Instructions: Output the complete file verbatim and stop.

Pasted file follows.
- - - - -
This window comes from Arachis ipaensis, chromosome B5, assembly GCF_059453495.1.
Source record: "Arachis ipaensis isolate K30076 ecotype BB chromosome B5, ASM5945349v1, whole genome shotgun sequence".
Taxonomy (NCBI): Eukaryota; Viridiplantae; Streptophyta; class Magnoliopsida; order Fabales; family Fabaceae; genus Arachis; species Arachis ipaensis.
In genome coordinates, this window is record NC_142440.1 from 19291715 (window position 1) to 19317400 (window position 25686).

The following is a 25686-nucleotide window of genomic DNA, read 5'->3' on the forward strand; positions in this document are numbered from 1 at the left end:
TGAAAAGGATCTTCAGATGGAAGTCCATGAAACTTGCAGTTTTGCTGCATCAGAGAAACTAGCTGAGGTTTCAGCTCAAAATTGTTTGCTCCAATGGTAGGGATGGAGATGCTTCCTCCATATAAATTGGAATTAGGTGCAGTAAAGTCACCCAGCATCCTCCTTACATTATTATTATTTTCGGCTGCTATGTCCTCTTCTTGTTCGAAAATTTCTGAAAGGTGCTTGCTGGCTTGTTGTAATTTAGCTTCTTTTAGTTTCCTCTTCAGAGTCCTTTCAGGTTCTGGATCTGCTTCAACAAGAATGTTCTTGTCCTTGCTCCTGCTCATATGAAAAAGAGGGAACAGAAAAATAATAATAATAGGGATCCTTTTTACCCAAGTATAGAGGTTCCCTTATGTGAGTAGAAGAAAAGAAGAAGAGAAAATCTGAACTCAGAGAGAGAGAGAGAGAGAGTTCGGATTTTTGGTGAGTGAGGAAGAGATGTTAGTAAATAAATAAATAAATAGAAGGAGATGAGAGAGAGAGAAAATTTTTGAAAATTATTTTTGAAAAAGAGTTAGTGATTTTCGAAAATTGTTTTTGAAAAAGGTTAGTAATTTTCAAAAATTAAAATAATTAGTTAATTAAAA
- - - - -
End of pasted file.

This window comes from Arachis ipaensis, chromosome B5, assembly GCF_059453495.1.
Source record: "Arachis ipaensis isolate K30076 ecotype BB chromosome B5, ASM5945349v1, whole genome shotgun sequence".
Taxonomy (NCBI): Eukaryota; Viridiplantae; Streptophyta; class Magnoliopsida; order Fabales; family Fabaceae; genus Arachis; species Arachis ipaensis.
In genome coordinates, this window is record NC_142440.1 from 19291715 (window position 1) to 19317400 (window position 25686).

The following is a 25686-nucleotide window of genomic DNA, read 5'->3' on the forward strand; positions in this document are numbered from 1 at the left end:
TGAAAAGGATCTTCAGATGGAAGTCCATGAAACTTGCAGTTTTGCTGCATCAGAGAAACTAGCTGAGGTTTCAGCTCAAAATTGTTTGCTCCAATGGTAGGGATGGAGATGCTTCCTCCATATAAATTGGAATTAGGTGCAGTAAAGTCACCCAGCATCCTCCTTACATTATTATTATTTTCGGCTGCTATGTCCTCTTCTTGTTCGAAAATTTCTGAAAGGTGCTTGCTGGCTTGTTGTAATTTAGCTTCTTTTAGTTTCCTCTTCAGAGTCCTTTCAGGTTCTGGATCTGCTTCAACAAGAATGTTCTTGTCCTTGCTCCTGCTCATATGAAAAAGAGGGAACAGAAAAATAATAATAATAGGGATCCTTTTTACCCAAGTATAGAGGTTCCCTTATGTGAGTAGAAGAAAAGAAGAAGAGAAAATCTGAACTCAGAGAGAGAGAGAGAGAGAGTTCGGATTTTTGGTGAGTGAGGAAGAGATGTTAGTAAATAAATAAATAAATAGAAGGAGATGAGAGAGAGAGAAAATTTTTGAAAATTATTTTTGAAAAAGAGTTAGTGATTTTCGAAAATTGTTTTTGAAAAAGGTTAGTAATTTTCAAAAATTAAAATAATTAGTTAATTAAAA